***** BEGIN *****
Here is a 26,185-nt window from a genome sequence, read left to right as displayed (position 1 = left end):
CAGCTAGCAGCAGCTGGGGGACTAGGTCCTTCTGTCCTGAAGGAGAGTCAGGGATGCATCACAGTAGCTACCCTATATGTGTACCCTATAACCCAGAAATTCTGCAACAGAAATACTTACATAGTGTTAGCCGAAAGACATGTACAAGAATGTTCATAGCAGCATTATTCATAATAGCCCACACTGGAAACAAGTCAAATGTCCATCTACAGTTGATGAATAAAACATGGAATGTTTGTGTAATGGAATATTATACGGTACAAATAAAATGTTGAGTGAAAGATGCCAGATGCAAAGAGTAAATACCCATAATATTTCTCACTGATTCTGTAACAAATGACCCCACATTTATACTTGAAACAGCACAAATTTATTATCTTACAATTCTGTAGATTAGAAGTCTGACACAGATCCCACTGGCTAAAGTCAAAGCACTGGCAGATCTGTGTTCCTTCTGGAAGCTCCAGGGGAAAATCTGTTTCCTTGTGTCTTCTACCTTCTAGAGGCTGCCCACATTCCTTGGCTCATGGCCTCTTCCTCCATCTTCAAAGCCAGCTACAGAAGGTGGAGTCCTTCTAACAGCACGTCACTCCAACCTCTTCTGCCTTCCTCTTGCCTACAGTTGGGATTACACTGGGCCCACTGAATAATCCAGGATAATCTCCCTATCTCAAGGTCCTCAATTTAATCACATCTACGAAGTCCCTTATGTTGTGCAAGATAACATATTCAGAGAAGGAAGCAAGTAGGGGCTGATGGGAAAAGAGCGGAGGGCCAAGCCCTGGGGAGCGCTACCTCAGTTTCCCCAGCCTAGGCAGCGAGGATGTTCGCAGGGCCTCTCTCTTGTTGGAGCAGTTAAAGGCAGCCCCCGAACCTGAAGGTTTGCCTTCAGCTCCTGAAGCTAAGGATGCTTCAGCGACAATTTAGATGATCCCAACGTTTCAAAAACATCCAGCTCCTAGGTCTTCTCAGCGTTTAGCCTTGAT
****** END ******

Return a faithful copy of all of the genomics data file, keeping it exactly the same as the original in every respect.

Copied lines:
Here is a 26,185-nt window from a genome sequence, read left to right as displayed (position 1 = left end):
CAGCTAGCAGCAGCTGGGGGACTAGGTCCTTCTGTCCTGAAGGAGAGTCAGGGATGCATCACAGTAGCTACCCTATATGTGTACCCTATAACCCAGAAATTCTGCAACAGAAATACTTACATAGTGTTAGCCGAAAGACATGTACAAGAATGTTCATAGCAGCATTATTCATAATAGCCCACACTGGAAACAAGTCAAATGTCCATCTACAGTTGATGAATAAAACATGGAATGTTTGTGTAATGGAATATTATACGGTACAAATAAAATGTTGAGTGAAAGATGCCAGATGCAAAGAGTAAATACCCATAATATTTCTCACTGATTCTGTAACAAATGACCCCACATTTATACTTGAAACAGCACAAATTTATTATCTTACAATTCTGTAGATTAGAAGTCTGACACAGATCCCACTGGCTAAAGTCAAAGCACTGGCAGATCTGTGTTCCTTCTGGAAGCTCCAGGGGAAAATCTGTTTCCTTGTGTCTTCTACCTTCTAGAGGCTGCCCACATTCCTTGGCTCATGGCCTCTTCCTCCATCTTCAAAGCCAGCTACAGAAGGTGGAGTCCTTCTAACAGCACGTCACTCCAACCTCTTCTGCCTTCCTCTTGCCTACAGTTGGGATTACACTGGGCCCACTGAATAATCCAGGATAATCTCCCTATCTCAAGGTCCTCAATTTAATCACATCTACGAAGTCCCTTATGTTGTGCAAGATAACATATTCAGAGAAGGAAGCAAGTAGGGGCTGATGGGAAAAGAGCGGAGGGCCAAGCCCTGGGGAGCGCTACCTCAGTTTCCCCAGCCTAGGCAGCGAGGATGTTCGCAGGGCCTCTCTCTTGTTGGAGCAGTTAAAGGCAGCCCCCGAACCTGAAGGTTTGCCTTCAGCTCCTGAAGCTAAGGATGCTTCAGCGACAATTTAGATGATCCCAACGTTTCAAAAACATCCAGCTCCTAGGTCTTCTCAGCGTTTAGCCTTGAT